Symptoms & Causes of Short Bowel Syndrome
What are the symptoms of short bowel syndrome?
Malabsorption can cause symptoms such as
Digestive tract complications of short bowel syndrome can make symptoms of malabsorption worse and cause additional symptoms, such as abdominal pain, bloating, or gas.
Short bowel syndrome can lead to dehydration, which means your body doesn’t have enough fluids and electrolytes to work properly. Without treatment, dehydration can lead to problems such as organ damage, shock, coma, or even death.
People should seek medical care right away if they have symptoms of dehydration, such as
- dark-colored urine or urinating less than usual
- decreased skin turgor, meaning that when you pinch and release someone’s skin, it doesn’t flatten back to normal right away
- extreme thirst and dry mouth
- feeling tired, light-headed, or dizzy or fainting
- sunken eyes or cheeks
Infants and young children may have the symptoms above, as well as signs such as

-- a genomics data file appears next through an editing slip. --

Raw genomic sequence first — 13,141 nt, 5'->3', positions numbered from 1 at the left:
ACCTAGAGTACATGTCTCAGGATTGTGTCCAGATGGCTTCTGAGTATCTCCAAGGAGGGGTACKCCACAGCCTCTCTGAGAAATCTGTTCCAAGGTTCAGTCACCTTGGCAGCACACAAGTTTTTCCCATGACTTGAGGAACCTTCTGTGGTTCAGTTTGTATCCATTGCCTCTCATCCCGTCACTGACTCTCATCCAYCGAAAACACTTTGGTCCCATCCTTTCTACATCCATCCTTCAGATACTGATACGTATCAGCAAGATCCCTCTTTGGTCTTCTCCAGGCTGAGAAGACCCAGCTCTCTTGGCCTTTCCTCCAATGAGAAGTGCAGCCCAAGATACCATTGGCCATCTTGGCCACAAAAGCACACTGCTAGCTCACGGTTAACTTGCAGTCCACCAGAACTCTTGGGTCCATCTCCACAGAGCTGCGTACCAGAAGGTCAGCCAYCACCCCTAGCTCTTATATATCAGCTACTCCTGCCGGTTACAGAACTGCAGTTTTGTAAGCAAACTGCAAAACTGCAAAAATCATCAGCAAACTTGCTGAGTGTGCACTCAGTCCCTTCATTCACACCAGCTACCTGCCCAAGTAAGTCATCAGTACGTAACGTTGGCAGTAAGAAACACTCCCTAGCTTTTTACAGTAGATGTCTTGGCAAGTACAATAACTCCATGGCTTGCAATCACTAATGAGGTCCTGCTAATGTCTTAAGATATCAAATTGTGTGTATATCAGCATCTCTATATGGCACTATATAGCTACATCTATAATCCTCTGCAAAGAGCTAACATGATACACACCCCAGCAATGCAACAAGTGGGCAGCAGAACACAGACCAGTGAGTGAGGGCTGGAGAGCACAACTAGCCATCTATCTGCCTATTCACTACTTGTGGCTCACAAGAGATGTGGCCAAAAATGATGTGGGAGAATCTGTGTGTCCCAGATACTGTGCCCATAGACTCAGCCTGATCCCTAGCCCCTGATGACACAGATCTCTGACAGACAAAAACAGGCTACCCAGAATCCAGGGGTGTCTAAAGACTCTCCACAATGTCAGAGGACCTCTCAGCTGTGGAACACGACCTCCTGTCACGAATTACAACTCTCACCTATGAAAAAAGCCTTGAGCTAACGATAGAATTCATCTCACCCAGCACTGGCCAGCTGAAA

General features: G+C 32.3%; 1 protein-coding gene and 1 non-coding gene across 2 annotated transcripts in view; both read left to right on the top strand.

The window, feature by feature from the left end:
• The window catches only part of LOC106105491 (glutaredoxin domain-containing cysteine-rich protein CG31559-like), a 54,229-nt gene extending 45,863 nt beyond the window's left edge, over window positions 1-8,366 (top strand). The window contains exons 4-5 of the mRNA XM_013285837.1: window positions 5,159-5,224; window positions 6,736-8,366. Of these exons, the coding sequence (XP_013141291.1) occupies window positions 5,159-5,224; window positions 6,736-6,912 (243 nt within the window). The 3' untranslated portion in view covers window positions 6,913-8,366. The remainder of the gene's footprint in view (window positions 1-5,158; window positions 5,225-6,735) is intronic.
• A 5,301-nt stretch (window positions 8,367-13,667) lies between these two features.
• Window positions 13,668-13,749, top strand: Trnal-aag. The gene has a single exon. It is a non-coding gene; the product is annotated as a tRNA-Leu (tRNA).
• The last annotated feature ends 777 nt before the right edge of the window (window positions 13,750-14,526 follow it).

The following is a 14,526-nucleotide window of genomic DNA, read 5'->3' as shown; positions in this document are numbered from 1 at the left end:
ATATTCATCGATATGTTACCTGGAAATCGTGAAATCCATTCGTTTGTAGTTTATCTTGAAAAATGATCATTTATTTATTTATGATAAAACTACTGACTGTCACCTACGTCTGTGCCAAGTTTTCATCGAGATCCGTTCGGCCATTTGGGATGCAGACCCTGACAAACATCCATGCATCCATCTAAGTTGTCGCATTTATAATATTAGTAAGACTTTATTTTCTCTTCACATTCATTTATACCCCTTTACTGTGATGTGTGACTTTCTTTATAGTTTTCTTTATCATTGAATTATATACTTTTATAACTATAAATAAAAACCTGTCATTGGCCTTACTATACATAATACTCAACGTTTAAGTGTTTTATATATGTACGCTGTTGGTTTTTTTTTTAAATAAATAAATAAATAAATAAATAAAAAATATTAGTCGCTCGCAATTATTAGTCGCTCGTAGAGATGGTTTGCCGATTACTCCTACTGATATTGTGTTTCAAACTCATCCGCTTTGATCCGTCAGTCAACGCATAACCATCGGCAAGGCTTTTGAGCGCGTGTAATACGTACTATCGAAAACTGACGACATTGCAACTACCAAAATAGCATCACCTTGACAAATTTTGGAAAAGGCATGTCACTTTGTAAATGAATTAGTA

- no wet diapers for 3 or more hours
- no tears when crying
What causes short bowel syndrome?
Short bowel syndrome is most often caused by surgery to remove part of the small intestine, called a small bowel resection. People may need a small bowel resection to treat a variety of diseases and conditions. Less commonly, short bowel syndrome may have other causes.
Infants and young children
In infants and young children, short bowel syndrome most often occurs after surgery to treat
- necrotizing enterocolitis, a condition in which the wall of the small or large intestine suffers serious damage
- birth defects that affect the small intestine, such as
Older children and adults
In older children and adults, short bowel syndrome most often occurs after surgery to treat
- Crohn’s disease
- inflammation in the small intestine caused by radiation therapy to treat cancer
- lack of blood flow to the intestines
- severe injury
Other causes of short bowel syndrome
Infants born with a small intestine that is not as long as normal may have short bowel syndrome.
Short bowel syndrome may also occur in people who have a diseased or damaged small intestine that can’t absorb enough nutrients to maintain health or to support growth in children.
This content is provided as a service of the National Institute of Diabetes and Digestive and Kidney Diseases
(NIDDK), part of the National Institutes of Health. NIDDK translates and disseminates research findings to increase knowledge and understanding about health and disease among patients, health professionals, and the public. Content produced by NIDDK is carefully reviewed by NIDDK scientists and other experts.